Operationally, for a given particle contact network, the mass-spring model is utilized to conduct quasi-static analysis under incremental compressive loads in an infinitely periodic setting. Then, two types of instability analyses are executed. The first *microscopic* instability of various unit-cell periodicities is investigated by detecting the strain at which the smallest eigenfrequency associated with a non-trivial eigenmode becomes zero [27]. The minimum strain at which this occurs is considered the critical strain for microscopic instability in the finite periodic structure, and the corresponding unit-cell size determines the unit-cell periodicity after the microscopic instability. On the other hand, the second *macroscopic* instability is examined by checking the loss of ellipticity condition of the homogenized tangent modulus [28]. The loss of ellipticity condition is determined using a single primitive unit-cell with the conventional periodic boundary conditions. The critical strain, violating the positive definite condition of the elasticity tensor, is then identified as the critical strain for macroscopic instability. The aforementioned three analyses are conducted within the linear perturbation framework.

For a potential pattern-transformable granular crystal, we opt for particle contact networks where the critical strain for the microscopic instability is smaller than the critical strain for the macroscopic instability. Following the completion of these instability analyses in the linear perturbation framework, we perform the quasi-static analysis on the enlarged unit-cell periodicity associated with the microscopic instability to identify the complete pattern transformation. The detailed numerical procedure can be found in Refs. [26,27]. However, for the sake of completeness, we present a concise implementation scheme of the quasi-static and instability analyses.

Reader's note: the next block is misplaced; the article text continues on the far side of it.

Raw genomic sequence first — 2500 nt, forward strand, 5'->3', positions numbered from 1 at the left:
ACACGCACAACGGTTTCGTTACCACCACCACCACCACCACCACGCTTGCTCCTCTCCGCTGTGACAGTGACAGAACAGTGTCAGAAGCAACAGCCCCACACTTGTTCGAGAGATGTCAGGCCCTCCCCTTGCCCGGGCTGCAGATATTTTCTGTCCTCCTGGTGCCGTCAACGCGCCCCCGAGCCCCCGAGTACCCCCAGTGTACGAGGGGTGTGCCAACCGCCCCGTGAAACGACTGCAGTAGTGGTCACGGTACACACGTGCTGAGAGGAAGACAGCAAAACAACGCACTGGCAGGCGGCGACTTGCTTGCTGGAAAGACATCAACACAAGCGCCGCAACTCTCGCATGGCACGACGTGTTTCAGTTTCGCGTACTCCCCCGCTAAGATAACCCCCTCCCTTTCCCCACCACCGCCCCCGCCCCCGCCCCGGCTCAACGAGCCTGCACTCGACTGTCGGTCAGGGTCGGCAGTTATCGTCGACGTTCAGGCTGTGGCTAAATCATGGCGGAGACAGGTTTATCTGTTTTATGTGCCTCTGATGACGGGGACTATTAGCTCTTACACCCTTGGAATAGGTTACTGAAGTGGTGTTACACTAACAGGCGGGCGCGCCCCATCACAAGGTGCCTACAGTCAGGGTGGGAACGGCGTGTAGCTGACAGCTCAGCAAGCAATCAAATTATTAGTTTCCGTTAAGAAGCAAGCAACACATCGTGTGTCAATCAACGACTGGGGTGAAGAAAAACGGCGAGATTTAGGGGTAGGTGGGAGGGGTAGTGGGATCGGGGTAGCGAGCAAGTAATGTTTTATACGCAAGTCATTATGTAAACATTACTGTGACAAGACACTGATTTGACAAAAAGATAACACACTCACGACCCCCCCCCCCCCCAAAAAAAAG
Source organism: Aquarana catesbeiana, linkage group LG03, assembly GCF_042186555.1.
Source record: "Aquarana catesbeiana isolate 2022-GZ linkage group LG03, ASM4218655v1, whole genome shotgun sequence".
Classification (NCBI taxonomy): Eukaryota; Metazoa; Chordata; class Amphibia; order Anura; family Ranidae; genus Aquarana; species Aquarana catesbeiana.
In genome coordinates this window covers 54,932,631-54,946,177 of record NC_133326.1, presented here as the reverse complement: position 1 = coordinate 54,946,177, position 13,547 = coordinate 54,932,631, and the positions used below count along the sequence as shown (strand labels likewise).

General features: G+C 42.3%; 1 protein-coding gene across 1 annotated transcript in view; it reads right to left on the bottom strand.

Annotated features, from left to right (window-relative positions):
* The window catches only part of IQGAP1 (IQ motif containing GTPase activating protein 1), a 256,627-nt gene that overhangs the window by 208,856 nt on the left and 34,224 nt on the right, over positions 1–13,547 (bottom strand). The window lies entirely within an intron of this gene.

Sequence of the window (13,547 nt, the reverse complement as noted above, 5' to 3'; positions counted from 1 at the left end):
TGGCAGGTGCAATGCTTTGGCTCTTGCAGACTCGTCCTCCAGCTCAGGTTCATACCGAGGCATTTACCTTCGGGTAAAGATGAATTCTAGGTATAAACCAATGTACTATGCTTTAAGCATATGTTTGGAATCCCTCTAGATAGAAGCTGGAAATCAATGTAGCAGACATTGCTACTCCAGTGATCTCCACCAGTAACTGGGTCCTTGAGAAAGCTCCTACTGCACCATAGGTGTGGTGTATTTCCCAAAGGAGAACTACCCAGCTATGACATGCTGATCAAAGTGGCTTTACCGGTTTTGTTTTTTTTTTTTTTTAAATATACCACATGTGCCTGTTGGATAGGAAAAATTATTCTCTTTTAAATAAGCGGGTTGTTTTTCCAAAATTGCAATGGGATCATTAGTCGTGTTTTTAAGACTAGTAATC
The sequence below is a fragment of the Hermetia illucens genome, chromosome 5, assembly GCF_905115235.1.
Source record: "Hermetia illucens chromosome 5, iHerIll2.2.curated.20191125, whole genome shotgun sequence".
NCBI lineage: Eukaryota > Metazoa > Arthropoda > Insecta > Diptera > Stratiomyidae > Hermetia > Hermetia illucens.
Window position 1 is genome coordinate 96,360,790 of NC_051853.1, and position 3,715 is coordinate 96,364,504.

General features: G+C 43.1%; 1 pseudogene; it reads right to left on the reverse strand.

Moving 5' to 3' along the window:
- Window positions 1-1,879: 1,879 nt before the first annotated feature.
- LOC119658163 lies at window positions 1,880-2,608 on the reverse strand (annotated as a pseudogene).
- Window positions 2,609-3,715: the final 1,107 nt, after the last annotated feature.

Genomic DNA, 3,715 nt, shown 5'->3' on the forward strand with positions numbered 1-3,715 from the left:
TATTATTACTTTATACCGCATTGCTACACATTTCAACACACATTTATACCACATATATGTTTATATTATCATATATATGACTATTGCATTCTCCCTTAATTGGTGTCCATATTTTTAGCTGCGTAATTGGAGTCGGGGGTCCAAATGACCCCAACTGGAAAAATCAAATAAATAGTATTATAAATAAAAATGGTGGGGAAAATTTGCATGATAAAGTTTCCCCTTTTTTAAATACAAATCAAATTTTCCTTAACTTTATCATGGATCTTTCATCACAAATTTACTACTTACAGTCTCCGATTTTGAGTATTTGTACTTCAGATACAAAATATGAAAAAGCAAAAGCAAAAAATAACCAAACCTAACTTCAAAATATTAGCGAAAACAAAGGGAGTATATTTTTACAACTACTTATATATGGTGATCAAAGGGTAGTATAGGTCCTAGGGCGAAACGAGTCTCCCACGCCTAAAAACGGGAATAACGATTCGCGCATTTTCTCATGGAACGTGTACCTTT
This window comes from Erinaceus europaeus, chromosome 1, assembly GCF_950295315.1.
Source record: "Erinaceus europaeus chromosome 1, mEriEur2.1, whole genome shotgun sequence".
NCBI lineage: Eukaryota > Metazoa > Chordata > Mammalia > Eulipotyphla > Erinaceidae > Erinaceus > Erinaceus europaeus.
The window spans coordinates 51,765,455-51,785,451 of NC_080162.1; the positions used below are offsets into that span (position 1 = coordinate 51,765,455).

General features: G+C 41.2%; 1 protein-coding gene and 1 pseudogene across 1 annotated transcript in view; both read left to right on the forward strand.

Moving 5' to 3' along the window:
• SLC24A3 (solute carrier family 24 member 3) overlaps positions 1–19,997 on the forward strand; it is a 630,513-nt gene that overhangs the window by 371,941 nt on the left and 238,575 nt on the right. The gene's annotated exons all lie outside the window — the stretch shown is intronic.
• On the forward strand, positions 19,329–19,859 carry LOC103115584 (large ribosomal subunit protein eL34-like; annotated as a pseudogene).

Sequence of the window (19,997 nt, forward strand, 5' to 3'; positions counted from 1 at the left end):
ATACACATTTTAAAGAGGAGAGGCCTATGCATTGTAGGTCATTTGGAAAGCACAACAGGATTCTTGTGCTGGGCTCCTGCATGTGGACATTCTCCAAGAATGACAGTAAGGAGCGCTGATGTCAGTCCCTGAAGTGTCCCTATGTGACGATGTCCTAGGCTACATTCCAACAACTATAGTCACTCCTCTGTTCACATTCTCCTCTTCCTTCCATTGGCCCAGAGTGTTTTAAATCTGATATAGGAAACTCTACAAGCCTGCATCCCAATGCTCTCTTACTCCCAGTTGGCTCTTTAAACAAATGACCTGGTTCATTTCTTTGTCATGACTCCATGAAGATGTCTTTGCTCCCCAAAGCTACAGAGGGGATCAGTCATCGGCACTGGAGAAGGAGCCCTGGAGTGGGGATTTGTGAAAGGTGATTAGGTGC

#### 2.4.1 Microscopic Instability Analysis.

#### 2.4.2 Macroscopic Instability Analysis.

In practice, the loss of ellipticity of the homogenized tangent modulus $L\xaf$ is examined by adopting a primitive unit-cell with the conventional periodic boundary conditions (12). We apply four independent linear perturbations for the homogenized deformation gradient $F\xaf\u2218$ at every deformation increment in the 2D setting. Subsequently, we extract the corresponding homogenized first Piola–Kirchhoff stress components $P\xaf\u2218$. Finally, we check all components of $L\xaf$ from (17) by exploring $m$ and $N$ at every $\pi /360$ radian increment. For each combination of $m$ and $N$, we assess the loss of ellipticity condition (16).

### 2.5 Phononic Dispersion Analysis.